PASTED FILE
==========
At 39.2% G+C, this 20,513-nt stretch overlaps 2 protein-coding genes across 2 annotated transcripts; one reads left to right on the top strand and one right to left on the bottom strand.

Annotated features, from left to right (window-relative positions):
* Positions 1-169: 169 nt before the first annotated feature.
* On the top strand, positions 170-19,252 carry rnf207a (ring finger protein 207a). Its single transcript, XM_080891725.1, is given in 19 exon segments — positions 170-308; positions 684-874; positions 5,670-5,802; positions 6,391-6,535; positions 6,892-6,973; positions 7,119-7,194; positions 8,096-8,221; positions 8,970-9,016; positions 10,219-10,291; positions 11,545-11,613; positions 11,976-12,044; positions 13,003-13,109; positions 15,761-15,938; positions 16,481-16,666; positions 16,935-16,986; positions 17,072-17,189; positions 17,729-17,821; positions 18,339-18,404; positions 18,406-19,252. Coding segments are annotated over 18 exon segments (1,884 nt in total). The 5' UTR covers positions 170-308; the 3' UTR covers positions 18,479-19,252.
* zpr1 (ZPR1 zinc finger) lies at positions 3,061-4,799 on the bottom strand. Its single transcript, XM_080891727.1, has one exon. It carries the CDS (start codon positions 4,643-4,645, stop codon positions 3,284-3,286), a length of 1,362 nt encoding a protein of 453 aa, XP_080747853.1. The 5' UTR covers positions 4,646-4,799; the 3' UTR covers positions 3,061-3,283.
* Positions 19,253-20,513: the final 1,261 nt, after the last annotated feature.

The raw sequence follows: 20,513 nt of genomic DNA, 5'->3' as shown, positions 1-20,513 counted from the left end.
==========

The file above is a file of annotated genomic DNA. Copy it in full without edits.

At 39.2% G+C, this 20,513-nt stretch overlaps 2 protein-coding genes across 2 annotated transcripts; one reads left to right on the top strand and one right to left on the bottom strand.

Annotated features, from left to right (window-relative positions):
* Positions 1-169: 169 nt before the first annotated feature.
* On the top strand, positions 170-19,252 carry rnf207a (ring finger protein 207a). Its single transcript, XM_080891725.1, is given in 19 exon segments — positions 170-308; positions 684-874; positions 5,670-5,802; positions 6,391-6,535; positions 6,892-6,973; positions 7,119-7,194; positions 8,096-8,221; positions 8,970-9,016; positions 10,219-10,291; positions 11,545-11,613; positions 11,976-12,044; positions 13,003-13,109; positions 15,761-15,938; positions 16,481-16,666; positions 16,935-16,986; positions 17,072-17,189; positions 17,729-17,821; positions 18,339-18,404; positions 18,406-19,252. Coding segments are annotated over 18 exon segments (1,884 nt in total). The 5' UTR covers positions 170-308; the 3' UTR covers positions 18,479-19,252.
* zpr1 (ZPR1 zinc finger) lies at positions 3,061-4,799 on the bottom strand. Its single transcript, XM_080891727.1, has one exon. It carries the CDS (start codon positions 4,643-4,645, stop codon positions 3,284-3,286), a length of 1,362 nt encoding a protein of 453 aa, XP_080747853.1. The 5' UTR covers positions 4,646-4,799; the 3' UTR covers positions 3,061-3,283.
* Positions 19,253-20,513: the final 1,261 nt, after the last annotated feature.

The raw sequence follows: 20,513 nt of genomic DNA, 5'->3' as shown, positions 1-20,513 counted from the left end.